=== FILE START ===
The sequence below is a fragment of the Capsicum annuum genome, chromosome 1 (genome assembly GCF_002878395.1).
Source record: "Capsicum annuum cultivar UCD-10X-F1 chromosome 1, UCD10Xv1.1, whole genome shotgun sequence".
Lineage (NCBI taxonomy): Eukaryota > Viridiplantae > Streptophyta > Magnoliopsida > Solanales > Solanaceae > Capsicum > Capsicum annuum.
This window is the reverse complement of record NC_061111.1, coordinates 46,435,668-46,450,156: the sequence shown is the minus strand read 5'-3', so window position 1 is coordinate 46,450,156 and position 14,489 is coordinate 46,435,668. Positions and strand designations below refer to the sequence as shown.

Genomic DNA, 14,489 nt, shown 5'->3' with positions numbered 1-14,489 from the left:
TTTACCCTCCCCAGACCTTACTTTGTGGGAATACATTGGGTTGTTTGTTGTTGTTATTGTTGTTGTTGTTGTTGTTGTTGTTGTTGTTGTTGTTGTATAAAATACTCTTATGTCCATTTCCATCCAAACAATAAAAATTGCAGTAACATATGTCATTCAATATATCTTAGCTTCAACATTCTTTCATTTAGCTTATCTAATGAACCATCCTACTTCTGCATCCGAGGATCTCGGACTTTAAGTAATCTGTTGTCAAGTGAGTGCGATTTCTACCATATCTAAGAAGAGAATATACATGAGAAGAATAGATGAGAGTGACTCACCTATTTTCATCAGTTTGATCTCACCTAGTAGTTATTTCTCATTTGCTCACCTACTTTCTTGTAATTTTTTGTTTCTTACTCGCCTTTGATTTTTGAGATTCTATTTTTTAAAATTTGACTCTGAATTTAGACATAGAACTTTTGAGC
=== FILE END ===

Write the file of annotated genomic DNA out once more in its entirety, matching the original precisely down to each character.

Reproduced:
The sequence below is a fragment of the Capsicum annuum genome, chromosome 1 (genome assembly GCF_002878395.1).
Source record: "Capsicum annuum cultivar UCD-10X-F1 chromosome 1, UCD10Xv1.1, whole genome shotgun sequence".
Lineage (NCBI taxonomy): Eukaryota > Viridiplantae > Streptophyta > Magnoliopsida > Solanales > Solanaceae > Capsicum > Capsicum annuum.
This window is the reverse complement of record NC_061111.1, coordinates 46,435,668-46,450,156: the sequence shown is the minus strand read 5'-3', so window position 1 is coordinate 46,450,156 and position 14,489 is coordinate 46,435,668. Positions and strand designations below refer to the sequence as shown.

Genomic DNA, 14,489 nt, shown 5'->3' with positions numbered 1-14,489 from the left:
TTTACCCTCCCCAGACCTTACTTTGTGGGAATACATTGGGTTGTTTGTTGTTGTTATTGTTGTTGTTGTTGTTGTTGTTGTTGTTGTTGTTGTTGTATAAAATACTCTTATGTCCATTTCCATCCAAACAATAAAAATTGCAGTAACATATGTCATTCAATATATCTTAGCTTCAACATTCTTTCATTTAGCTTATCTAATGAACCATCCTACTTCTGCATCCGAGGATCTCGGACTTTAAGTAATCTGTTGTCAAGTGAGTGCGATTTCTACCATATCTAAGAAGAGAATATACATGAGAAGAATAGATGAGAGTGACTCACCTATTTTCATCAGTTTGATCTCACCTAGTAGTTATTTCTCATTTGCTCACCTACTTTCTTGTAATTTTTTGTTTCTTACTCGCCTTTGATTTTTGAGATTCTATTTTTTAAAATTTGACTCTGAATTTAGACATAGAACTTTTGAGC